Alice Larson, PhD

Professor, Department of Veterinary and Biomedical Sciences

Alice Larson

Contact Info

Office Phone 612-624-3650

Fax 612-625-0204

Mailing Address:
235F AS/VM Building
1988 Fitch Avenue
Saint Paul, MN 55108

PhD,Pharmacology, University of Minnesota School of Medicine

BA, Biology, University of Minnesota


Understanding the intricacies of pain transmission will lead to the development of new and better analgesic interventions. Dr. Larson's laboratory is focused on understanding the mechanism underpinning the tactile and muscle pain associated with fibromyalgia syndrome. Based on anecdotal reports by patients, stress enhances their symptoms while warmth provides temporary relief. Based on this, the lab subjected patients to cold stress to determine whether their subtle symptoms became more pronounced, allowing us to better understand the mechanism supporting their condition. They found that while their sympathetic tone is enhanced even in the absence of stress, sympathetic activity in response to stress was deficient, suggesting a dysregulation of these pathways. Dr. Larson's goal is to confirm and expand these findings. Her lab hopes to also determine whether it is the release of adrenergic transmitters or the response of specific adrenergic receptors that is impaired.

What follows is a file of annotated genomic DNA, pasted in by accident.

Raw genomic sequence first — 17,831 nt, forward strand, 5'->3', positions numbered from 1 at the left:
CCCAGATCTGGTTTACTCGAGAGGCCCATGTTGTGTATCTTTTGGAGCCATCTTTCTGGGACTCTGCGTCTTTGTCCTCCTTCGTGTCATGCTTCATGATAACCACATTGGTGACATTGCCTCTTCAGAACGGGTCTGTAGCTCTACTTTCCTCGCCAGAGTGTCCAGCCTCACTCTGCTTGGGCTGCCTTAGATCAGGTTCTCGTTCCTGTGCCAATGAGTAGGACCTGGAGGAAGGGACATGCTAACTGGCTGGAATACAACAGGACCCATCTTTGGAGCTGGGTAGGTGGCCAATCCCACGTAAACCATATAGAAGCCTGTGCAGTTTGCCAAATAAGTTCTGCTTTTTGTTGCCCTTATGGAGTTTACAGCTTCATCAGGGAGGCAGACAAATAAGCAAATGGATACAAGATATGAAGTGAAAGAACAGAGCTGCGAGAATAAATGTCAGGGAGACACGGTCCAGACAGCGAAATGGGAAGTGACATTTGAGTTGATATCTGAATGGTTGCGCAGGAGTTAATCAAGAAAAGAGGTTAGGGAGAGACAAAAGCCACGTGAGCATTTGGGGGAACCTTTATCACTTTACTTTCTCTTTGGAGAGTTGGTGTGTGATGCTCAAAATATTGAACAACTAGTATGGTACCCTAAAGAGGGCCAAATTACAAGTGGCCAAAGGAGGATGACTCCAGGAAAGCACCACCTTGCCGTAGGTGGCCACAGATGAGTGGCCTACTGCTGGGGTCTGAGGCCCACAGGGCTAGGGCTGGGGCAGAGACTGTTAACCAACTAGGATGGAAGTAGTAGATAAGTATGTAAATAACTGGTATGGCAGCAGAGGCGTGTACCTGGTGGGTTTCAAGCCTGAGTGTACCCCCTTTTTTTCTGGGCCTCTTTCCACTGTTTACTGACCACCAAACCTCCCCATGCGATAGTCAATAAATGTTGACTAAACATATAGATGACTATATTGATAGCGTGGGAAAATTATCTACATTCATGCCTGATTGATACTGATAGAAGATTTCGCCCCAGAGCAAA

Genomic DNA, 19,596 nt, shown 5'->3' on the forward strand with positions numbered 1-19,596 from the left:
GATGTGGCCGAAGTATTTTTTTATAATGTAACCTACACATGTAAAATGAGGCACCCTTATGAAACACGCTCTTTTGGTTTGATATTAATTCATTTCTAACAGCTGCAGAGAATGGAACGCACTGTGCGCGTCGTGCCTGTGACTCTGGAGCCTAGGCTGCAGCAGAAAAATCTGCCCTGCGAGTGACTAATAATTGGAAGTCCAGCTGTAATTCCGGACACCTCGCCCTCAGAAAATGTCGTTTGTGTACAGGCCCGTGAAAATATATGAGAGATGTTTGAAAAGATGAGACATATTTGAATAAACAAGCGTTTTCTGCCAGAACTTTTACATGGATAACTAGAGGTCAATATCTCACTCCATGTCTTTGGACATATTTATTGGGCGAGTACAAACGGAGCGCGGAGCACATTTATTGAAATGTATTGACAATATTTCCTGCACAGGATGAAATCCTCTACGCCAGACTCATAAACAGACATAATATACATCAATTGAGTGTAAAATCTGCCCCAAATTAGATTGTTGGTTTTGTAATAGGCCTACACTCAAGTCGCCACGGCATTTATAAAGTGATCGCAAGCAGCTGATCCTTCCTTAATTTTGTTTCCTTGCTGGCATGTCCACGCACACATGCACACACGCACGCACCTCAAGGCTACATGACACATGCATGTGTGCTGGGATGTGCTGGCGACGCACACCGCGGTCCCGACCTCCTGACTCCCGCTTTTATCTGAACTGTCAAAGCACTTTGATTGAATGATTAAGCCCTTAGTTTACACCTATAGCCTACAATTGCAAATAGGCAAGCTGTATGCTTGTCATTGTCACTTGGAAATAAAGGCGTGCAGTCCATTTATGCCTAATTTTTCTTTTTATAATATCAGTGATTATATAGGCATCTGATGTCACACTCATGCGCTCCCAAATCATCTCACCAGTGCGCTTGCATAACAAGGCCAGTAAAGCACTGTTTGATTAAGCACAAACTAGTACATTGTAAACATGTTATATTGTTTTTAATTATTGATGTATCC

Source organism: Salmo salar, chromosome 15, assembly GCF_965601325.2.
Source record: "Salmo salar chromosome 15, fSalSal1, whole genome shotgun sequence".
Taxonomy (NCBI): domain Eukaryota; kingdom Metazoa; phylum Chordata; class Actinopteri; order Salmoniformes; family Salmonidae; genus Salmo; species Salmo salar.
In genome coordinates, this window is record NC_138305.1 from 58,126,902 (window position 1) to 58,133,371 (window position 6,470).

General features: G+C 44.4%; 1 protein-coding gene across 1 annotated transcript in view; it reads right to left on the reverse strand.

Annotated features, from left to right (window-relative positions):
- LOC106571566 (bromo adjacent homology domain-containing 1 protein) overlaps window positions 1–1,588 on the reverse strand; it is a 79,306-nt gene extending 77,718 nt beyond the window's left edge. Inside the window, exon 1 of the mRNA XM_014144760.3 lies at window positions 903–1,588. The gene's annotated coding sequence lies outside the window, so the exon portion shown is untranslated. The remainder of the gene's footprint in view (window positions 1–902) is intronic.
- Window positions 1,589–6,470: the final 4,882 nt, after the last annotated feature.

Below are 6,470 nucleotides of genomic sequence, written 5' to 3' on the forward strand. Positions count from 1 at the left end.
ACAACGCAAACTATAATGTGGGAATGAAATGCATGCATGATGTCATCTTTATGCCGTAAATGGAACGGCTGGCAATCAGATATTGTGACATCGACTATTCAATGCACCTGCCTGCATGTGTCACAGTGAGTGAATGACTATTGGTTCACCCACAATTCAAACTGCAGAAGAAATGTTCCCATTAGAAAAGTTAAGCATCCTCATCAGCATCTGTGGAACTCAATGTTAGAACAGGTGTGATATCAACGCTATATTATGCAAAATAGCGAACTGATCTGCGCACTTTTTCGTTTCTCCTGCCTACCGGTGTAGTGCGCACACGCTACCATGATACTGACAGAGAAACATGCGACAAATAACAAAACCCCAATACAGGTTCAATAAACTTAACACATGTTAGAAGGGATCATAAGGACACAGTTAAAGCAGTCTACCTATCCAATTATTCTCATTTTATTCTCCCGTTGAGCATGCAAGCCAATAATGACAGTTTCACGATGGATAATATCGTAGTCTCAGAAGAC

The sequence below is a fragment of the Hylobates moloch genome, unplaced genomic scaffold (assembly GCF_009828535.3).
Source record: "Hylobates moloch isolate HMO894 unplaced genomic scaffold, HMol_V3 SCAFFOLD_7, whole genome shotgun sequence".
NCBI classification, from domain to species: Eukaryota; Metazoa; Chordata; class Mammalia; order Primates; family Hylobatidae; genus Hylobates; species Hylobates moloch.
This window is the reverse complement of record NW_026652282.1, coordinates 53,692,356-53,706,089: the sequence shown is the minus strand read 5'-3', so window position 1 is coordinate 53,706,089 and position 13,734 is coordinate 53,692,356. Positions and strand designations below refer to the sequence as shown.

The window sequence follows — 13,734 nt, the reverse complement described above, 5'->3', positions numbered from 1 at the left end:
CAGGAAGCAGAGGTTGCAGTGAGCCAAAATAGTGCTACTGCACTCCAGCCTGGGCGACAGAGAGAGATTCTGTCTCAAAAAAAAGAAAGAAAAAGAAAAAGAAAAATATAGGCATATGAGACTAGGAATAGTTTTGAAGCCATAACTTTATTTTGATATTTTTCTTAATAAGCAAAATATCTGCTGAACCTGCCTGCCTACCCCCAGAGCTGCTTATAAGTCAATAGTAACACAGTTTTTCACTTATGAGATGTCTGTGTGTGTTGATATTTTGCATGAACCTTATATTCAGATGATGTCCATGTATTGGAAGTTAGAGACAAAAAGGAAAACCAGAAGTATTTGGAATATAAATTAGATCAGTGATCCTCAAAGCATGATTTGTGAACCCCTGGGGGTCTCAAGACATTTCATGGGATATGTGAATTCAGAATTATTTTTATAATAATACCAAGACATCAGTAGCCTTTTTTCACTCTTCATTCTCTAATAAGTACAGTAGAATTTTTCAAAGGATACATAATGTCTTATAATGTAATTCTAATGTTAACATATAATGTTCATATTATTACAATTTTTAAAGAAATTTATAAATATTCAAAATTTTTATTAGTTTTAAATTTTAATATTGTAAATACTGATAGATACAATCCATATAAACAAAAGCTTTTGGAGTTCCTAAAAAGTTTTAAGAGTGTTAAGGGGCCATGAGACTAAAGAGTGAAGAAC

Fibromyalgia Syndrome, Muscle Pain, Stress

Chronic Disease Biology cluster


Research Summary/Interests

My research focuses on various aspects of pain transmission, especially that associated with musculoskeletal disorders such as fibromyalgia syndrome. Fibromyalgia is dramatically exacerbated by stress and diagnosed more than four times more frequently in females than in males. My most recent NIH grant focuses on determining whether stress hormones, like corticotropin-releasing hormone (CRF) or urocortins, cause musculoskeletal hyperalgesia in mice that is similar to that in fibromyalgia. Another direction that I have explored is the possibility that mast cells in the brain modulate pain transmission centrally as it is known to do peripherally. 



Academic Interests and Focus

I have mentored students from Comparative Molecular Biology, Neuroscience, Statistics graduate programs. I have had two undergraduate students complete their Honors Thesis based on their efforts in my laboratory, and have hosted Summer Scholars students in my laboratory. I support the Powell Women’s Center which is dedicated to improving women’s health through increased knowledge of medical conditions that are unique to females and through training of junior faculty, postdoctoral associates, and students in women’s health and research.


  • CMB5910- Grant Writing: What Makes a Winning Proposal?, Lecturer